The PRS Factory Blog
The PRS Factory Blog

Rules of Tone: Bridges

by PRS Guitars on July 29, 2013

Filed Under Electrics

The bridge of the guitar connects the strings of the guitar to the wood; it is the anchor of the instrument and its sound. In this video, Paul shows off some manufactory-fresh bridge parts before they are put into guitars during final assembly.  Featured are a tremolo bridge with arm, a stop-tail bridge, a multi-adjustable bridge, and a piezo bridge.  Built with extreme care for comfortable play, we designed these bridges to give musicians the best guitar experience possible.  As always, playability and musicality are of highest importance, and we always choose our parts with that in mind.  Enjoy the video!


Foundations: A Conversation with Carlos Santana, Warren Haynes, Derek Trucks, and Paul Reed Smith

A New Video from PRS Guitars

by PRS Guitars on November 2, 2012

Filed Under Electrics

If you could listen in on a conversation between Carlos Santana, Warren Haynes, Derek Trucks, and Paul Reed Smith, what do you think you might learn? While Santana and the Allman Brothers were on a recent tour, Paul Reed Smith sat down with this group of highly-respected guitarists to have a casual conversation about tone, finding your voice, and being a musician.

Follow the conversation as these three world-renowned musicians discuss their musical roots and how their individuality and tone developed with Paul.  The candid conversation covers many topics, but all are of interest to any musician who is serious about their art and finding or refining their own musical “voice.”

Neck Shapes

by Paul Reed Smith on May 10, 2012

Filed Under Acoustics / Electrics

Hi everyone. When I started working on the Rules of Tone, the goal was to build “magic” instruments, and the neck is definitely paramount to that. From the moment you pick up a guitar, the neck should feel very comfortable and strong. This has to do with many factors, including wood choice, wood drying, dimensions, ratios, and our attention to detail. Today, I’d like to focus specifically on neck shapes. We currently offer Pattern, Pattern Thin, and Pattern Regular neck shapes on our Core electric models. These came about through a new method we have to design, program, and cut our necks.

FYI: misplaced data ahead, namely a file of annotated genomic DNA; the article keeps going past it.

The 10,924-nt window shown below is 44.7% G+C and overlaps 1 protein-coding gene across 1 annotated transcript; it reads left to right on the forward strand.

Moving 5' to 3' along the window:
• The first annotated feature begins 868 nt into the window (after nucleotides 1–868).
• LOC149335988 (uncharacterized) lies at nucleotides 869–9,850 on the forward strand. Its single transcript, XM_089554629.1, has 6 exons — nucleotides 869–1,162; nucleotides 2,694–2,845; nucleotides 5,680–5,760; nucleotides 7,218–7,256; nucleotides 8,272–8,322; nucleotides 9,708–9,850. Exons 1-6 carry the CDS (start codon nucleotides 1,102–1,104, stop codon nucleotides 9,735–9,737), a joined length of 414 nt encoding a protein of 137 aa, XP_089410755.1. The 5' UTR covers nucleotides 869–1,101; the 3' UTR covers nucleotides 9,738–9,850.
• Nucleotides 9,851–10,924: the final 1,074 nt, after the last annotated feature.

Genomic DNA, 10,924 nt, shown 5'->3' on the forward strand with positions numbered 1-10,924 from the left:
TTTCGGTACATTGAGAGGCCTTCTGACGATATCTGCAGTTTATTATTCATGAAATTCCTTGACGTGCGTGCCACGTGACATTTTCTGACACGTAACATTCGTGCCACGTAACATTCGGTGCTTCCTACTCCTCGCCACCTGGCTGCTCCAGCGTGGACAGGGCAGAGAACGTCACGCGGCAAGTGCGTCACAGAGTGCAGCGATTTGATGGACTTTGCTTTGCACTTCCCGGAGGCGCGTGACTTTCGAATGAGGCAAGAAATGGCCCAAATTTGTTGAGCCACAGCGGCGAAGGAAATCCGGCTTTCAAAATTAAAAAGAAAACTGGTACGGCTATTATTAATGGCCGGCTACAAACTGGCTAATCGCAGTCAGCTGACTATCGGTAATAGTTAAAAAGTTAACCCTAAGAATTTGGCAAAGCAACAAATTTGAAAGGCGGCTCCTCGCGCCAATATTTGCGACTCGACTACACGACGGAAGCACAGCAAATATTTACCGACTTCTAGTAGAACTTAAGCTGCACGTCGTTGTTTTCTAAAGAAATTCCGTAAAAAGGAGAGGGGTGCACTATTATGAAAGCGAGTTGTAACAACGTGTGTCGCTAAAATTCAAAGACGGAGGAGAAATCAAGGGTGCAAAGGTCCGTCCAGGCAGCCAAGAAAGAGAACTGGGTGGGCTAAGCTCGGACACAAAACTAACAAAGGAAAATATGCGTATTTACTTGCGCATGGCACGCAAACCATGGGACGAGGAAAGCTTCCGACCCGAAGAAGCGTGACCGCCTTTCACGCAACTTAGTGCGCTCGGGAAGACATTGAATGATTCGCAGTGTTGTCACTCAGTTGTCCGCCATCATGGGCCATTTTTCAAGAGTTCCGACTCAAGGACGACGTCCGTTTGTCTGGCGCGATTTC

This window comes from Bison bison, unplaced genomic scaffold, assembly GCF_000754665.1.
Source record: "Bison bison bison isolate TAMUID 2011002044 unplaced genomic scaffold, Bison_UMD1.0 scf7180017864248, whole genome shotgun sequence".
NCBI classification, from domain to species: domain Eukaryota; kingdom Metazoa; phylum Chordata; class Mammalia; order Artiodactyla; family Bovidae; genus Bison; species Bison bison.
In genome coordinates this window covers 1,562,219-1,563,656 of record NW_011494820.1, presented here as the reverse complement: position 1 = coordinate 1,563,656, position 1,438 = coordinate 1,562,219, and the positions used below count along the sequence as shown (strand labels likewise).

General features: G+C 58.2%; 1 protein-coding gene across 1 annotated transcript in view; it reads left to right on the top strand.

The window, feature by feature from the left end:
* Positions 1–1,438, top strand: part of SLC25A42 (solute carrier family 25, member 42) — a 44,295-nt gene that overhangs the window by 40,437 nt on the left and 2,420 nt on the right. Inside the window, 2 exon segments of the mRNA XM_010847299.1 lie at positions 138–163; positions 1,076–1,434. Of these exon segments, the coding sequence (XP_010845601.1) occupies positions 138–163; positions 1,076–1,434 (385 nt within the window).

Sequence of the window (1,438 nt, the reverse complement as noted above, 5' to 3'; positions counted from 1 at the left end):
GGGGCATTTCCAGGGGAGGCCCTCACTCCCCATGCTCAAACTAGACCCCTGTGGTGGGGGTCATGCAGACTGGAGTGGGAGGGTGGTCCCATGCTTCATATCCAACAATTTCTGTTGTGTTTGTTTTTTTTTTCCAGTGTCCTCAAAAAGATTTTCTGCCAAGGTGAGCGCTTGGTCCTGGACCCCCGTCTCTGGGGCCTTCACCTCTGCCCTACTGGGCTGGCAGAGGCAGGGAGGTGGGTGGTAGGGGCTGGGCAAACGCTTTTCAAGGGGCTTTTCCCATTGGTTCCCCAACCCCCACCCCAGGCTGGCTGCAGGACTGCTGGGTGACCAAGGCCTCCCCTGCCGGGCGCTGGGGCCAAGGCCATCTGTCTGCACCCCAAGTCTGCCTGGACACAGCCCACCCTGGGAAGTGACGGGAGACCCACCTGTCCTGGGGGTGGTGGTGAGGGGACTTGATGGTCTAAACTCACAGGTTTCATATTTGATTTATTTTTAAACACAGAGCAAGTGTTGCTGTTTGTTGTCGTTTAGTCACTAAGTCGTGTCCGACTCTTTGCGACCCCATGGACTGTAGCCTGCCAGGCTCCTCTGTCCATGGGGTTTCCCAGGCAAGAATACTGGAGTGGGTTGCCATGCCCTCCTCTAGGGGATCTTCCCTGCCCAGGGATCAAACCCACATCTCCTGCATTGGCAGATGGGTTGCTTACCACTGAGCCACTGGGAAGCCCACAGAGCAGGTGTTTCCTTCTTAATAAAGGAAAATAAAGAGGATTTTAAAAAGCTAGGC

by Paul Reed Smith on May 4, 2012

Filed Under Acoustics / Electrics

The first thing you notice when you pick up a guitar is how it feels in your hands. The guitar neck is paramount to that moment, and the feel and function of the frets plays a major role in this. If you boil it down, we’re basically talking about fret material and shape. If the material is too soft, metal flakes will fall off of the guitar as it’s played. If it’s too hard, the frets contour to the fretboard. We use the hardest, functional material we can to avoid unnecessary re-frets.

Shop In Detail - Neck Team

by Paul Reed Smith on May 1, 2012

Filed Under Acoustics / Electrics